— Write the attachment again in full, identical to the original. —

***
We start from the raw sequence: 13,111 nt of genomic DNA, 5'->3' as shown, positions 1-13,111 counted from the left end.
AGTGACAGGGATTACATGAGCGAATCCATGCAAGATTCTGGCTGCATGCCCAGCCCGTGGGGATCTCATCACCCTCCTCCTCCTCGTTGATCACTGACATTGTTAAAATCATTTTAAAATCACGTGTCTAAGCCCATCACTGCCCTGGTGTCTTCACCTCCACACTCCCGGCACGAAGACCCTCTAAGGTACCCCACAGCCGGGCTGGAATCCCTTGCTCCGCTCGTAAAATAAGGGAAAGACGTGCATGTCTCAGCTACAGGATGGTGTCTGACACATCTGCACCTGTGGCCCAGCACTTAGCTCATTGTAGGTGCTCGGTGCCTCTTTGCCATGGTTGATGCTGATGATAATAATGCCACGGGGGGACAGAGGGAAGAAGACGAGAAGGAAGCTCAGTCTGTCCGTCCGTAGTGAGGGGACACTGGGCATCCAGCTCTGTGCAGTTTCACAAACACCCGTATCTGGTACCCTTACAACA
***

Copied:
We start from the raw sequence: 13,111 nt of genomic DNA, 5'->3' as shown, positions 1-13,111 counted from the left end.
AGTGACAGGGATTACATGAGCGAATCCATGCAAGATTCTGGCTGCATGCCCAGCCCGTGGGGATCTCATCACCCTCCTCCTCCTCGTTGATCACTGACATTGTTAAAATCATTTTAAAATCACGTGTCTAAGCCCATCACTGCCCTGGTGTCTTCACCTCCACACTCCCGGCACGAAGACCCTCTAAGGTACCCCACAGCCGGGCTGGAATCCCTTGCTCCGCTCGTAAAATAAGGGAAAGACGTGCATGTCTCAGCTACAGGATGGTGTCTGACACATCTGCACCTGTGGCCCAGCACTTAGCTCATTGTAGGTGCTCGGTGCCTCTTTGCCATGGTTGATGCTGATGATAATAATGCCACGGGGGGACAGAGGGAAGAAGACGAGAAGGAAGCTCAGTCTGTCCGTCCGTAGTGAGGGGACACTGGGCATCCAGCTCTGTGCAGTTTCACAAACACCCGTATCTGGTACCCTTACAACA